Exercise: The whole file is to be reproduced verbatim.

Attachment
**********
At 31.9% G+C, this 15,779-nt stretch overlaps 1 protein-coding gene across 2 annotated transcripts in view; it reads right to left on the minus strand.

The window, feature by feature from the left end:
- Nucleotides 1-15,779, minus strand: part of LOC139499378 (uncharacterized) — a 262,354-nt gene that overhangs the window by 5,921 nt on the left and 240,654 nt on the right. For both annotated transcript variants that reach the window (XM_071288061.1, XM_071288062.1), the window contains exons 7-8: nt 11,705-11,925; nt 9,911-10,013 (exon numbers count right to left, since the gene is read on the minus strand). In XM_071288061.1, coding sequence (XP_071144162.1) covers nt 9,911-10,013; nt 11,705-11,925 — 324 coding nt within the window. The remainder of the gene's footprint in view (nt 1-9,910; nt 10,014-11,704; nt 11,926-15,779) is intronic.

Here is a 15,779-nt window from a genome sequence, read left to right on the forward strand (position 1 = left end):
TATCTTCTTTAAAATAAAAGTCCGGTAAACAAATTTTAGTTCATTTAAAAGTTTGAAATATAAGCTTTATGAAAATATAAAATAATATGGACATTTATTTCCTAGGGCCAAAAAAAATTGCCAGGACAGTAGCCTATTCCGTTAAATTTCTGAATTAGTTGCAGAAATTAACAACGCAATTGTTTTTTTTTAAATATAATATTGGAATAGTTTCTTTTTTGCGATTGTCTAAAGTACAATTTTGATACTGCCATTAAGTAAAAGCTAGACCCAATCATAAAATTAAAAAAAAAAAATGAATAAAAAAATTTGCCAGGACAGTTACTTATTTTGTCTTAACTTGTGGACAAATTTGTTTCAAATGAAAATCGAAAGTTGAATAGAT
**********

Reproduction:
At 31.9% G+C, this 15,779-nt stretch overlaps 1 protein-coding gene across 2 annotated transcripts in view; it reads right to left on the minus strand.

The window, feature by feature from the left end:
- Nucleotides 1-15,779, minus strand: part of LOC139499378 (uncharacterized) — a 262,354-nt gene that overhangs the window by 5,921 nt on the left and 240,654 nt on the right. For both annotated transcript variants that reach the window (XM_071288061.1, XM_071288062.1), the window contains exons 7-8: nt 11,705-11,925; nt 9,911-10,013 (exon numbers count right to left, since the gene is read on the minus strand). In XM_071288061.1, coding sequence (XP_071144162.1) covers nt 9,911-10,013; nt 11,705-11,925 — 324 coding nt within the window. The remainder of the gene's footprint in view (nt 1-9,910; nt 10,014-11,704; nt 11,926-15,779) is intronic.

Here is a 15,779-nt window from a genome sequence, read left to right on the forward strand (position 1 = left end):
TATCTTCTTTAAAATAAAAGTCCGGTAAACAAATTTTAGTTCATTTAAAAGTTTGAAATATAAGCTTTATGAAAATATAAAATAATATGGACATTTATTTCCTAGGGCCAAAAAAAATTGCCAGGACAGTAGCCTATTCCGTTAAATTTCTGAATTAGTTGCAGAAATTAACAACGCAATTGTTTTTTTTTAAATATAATATTGGAATAGTTTCTTTTTTGCGATTGTCTAAAGTACAATTTTGATACTGCCATTAAGTAAAAGCTAGACCCAATCATAAAATTAAAAAAAAAAAATGAATAAAAAAATTTGCCAGGACAGTTACTTATTTTGTCTTAACTTGTGGACAAATTTGTTTCAAATGAAAATCGAAAGTTGAATAGAT